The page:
Sketch by Jack Chalker

Kinkaseki Reunion

Lowestoft Journal, Friday, July 16. 1999

Kinkaseki Reunion

PoW Slave Labourers Meet Again

By Nigel Jarrett

It may have been more than 50 years overdue and sadly not all the potential guests were still alive to be there, but a first ever Kinkaseki reunion, held at Lowestoft at the weekend, was an outstanding success.

Group

Together Again: Survivors of Kinkaseki PoW camp get together again at Gunton Hall

Pictures Keiron Tovall

(To enlarge photo click on it)

Kinkaseki was the Japanese empire’s largest single copper mine of the second world war, set in Taiwan and run as a slave labour camp to produce

Maurice and Frank

metal for munitions.

Of 1135 Allied PoWs interned there, most of them British, 111 died within its gates but many hundreds more perished beyond after being fatally broken by its harsh regime.

Yet out of the suffering came an unquenchable camaraderie, rediscovered in the grounds of Gunton Hall as almost 30 survivors, relatives and next-of-kin of some of those who died met up again.

Together they sang, ‘Down the Mine’ penned by Gunner Arthur Smith to lift flagging spirits and became Kinkaseki’s Colonel Bogey, a song of defiance.

 

Down The Mine

    There's a song in old Formosa that the Nips they loudly sing,

    In the billets every eveing you should hear the music ring,

    Now they sing to British soldiers who have travelled from afar,

    To fight for king and country, now they’re prisoners of war,

    But they know they'll see their homeland in the future once again,

    Listen, while I sing to you the Nipponese refrain.

           

    Chorus:

    Down the mine bonnie laddies down the mine you'll go,

    Though your feet are lacerated you dare not answer no,

    Though the rice is insufficient and we treat you all like swine,

    Down the mine bonnie taddies down the mine.

     

    Now the boys were fairly happy till one cold and cloudy day,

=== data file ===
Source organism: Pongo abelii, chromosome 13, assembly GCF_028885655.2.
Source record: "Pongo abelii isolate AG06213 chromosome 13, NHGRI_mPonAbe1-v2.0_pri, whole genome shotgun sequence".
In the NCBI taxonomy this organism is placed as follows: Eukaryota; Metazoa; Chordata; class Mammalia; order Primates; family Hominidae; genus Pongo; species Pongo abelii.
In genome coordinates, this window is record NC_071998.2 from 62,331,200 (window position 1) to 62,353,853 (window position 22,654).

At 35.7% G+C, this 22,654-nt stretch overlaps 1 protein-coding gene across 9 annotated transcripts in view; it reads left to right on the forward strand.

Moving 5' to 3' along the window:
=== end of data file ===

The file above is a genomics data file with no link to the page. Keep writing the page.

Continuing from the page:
When the 'Bunsho dono' he came out and he to them did say,

    Now expect you all are wondering why you're out on this parade,

    The reason is, you must be taught, the Taiwan serenade.

     

    Chorus:

    Down the mine bonnie laddies down the mine you'll go,

    Though your feet are lacerated you dare not answer no,

    Though the rice is insufficient and we treat you all like swine,

    Down the mine bonnie taddies down the mine.

     

    You should see us work with 'chunkles' and we work with baskets too

    Though the method is old-fashioned to the boys its something new,

    And we'll work away with patience till the dawn of freedom's day,

    But until then the Nippon men will all be heard to say.

     

    Chorus:

    Down the mine bonnie laddies down the mine you'll go,

    Though your feet are lacerated you dare not answer no,

    Though the rice is insufficient and we treat you all like swine,

    Down the mine bonnie taddies down the mine.

Written and Composed by Trumpeter Arthur Smith

`Kinkaseki´ POW Camp Taiwan 1942

 

The reunion came about following the erection of a PoW memorial at Kinkaseki in which a local businessman and war historian, Michael Hurst, 51, became closely involved.

He heard how Canadian doctor, Major Ben Wheeler, managed to save many fellow prisoners’ lives without proper medical supplies.

After Mr Hurst and his Taiwanese wife, Tina, had helped secure the memorial, he liaised with Norwich ex-PoW, former sapper Maurice Rooney, to organise the weekend reunion.